Scarce silent freedom concrete rebellious peaceful

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scarcesilentfreedomconcreterebelliouspeacefulpoorsecretiveseparationotherworldly70. juncture__________71. copious__________72. mundane__________73. turbulent__________74. vocal__________75. docile__________76. intangible__________77. opulent__________78. candid__________79. servitude__________Green, Tamara M.. The Greek & Latin Roots of English, Rowman & Littlefield Publishers, 2014. ProQuest Ebook Central, .Created from huntercollege-ebooks on 2017-09-26 17:13:41.Copyright © 2014. Rowman & Littlefield Publishers. All rights reserved.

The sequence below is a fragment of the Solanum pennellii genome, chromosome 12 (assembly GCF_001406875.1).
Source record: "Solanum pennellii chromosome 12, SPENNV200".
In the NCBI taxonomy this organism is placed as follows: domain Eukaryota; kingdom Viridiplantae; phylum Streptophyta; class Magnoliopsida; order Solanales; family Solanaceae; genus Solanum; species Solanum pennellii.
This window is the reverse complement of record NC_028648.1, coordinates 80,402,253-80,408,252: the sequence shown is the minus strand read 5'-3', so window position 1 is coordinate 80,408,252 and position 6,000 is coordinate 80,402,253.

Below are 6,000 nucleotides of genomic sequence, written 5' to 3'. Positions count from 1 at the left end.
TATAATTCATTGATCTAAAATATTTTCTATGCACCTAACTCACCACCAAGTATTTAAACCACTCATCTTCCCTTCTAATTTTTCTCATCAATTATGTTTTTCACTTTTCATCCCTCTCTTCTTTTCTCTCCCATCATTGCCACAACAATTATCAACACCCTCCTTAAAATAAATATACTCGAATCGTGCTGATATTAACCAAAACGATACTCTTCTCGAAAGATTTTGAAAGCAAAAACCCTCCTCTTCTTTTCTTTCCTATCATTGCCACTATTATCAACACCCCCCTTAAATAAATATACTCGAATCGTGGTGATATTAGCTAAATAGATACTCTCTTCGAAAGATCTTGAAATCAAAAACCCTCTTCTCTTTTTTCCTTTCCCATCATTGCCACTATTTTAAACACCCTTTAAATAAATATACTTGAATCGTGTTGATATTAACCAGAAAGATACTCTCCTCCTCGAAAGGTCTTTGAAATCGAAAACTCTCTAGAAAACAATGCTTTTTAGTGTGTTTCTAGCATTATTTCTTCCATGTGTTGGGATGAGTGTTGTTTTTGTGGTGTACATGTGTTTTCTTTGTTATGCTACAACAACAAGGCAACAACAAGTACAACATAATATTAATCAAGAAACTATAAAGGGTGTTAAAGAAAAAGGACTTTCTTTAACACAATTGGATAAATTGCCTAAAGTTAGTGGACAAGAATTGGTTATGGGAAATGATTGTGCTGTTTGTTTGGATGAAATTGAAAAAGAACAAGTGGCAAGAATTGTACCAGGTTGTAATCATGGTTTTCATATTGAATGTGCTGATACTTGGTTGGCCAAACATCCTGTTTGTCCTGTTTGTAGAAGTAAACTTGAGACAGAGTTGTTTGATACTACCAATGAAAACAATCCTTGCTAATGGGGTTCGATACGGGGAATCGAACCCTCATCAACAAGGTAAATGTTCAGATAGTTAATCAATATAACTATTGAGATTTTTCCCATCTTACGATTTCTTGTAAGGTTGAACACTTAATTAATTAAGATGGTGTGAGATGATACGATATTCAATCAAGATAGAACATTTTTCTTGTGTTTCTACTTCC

Footnotes1. These Latin endings are actually derived from Greek suffixes and are most often used to form learned borrowings(seenote 5 below) in English.2. A participle is a verb form used as an adjective; the present active participle is formed most often in English by adding thesuffix -ingto the basic form of the verb—e.g., the running man, the smiling woman, the driving rain. Because Latin participlesare adjectives, they can be declined and have number. All present participles belong to the third declension.3. The fourth principal part of the verb, from which the perfect passive stem is derived, is also a participle, but passive inmeaning, and refers to some event that happened in the past. It is most often expressed in English by the suffixes -edand -en:e.g., scrambled eggs(eggs that have been scrambled), broken leg(a leg that has been broken), or a married man(a man whohas been married). Although the stem has a passive meaning, it can take on an active meaning when a suffix is added (seeexamples above).4. Note that in compounds formed from a noun or adjective together with -ficioor -cipio, the final -iof the verb stem oftendisappears.5. A learned borrowing is a word based on a Greek or Latin root, but given a meaning that it did not have in Latin or AncientGreek—e.g., telephone, which is formed from the ancient Greek words tele-(from a distance) and phone(sound). TheGreeks of the fifth century BCE obviously did not have telephones, but because of the high esteem in which classical learningwas held, the ancient Greek language was used to name this nineteenth-century invention.6. Some verbs do not have a perfect passive system.7. In this, and in all following exercises, a blank represents the literal definition of the italicized word or part of the word. Inthe context of these exercises, the literal meaning of a word or part of a word is the original meaning of the Greek or Latin root.Green, Tamara M.. The Greek & Latin Roots of English, Rowman & Littlefield Publishers, 2014. ProQuest Ebook Central, .Created from huntercollege-ebooks on 2017-09-26 17:13:41.Copyright © 2014. Rowman & Littlefield Publishers. All rights reserved.

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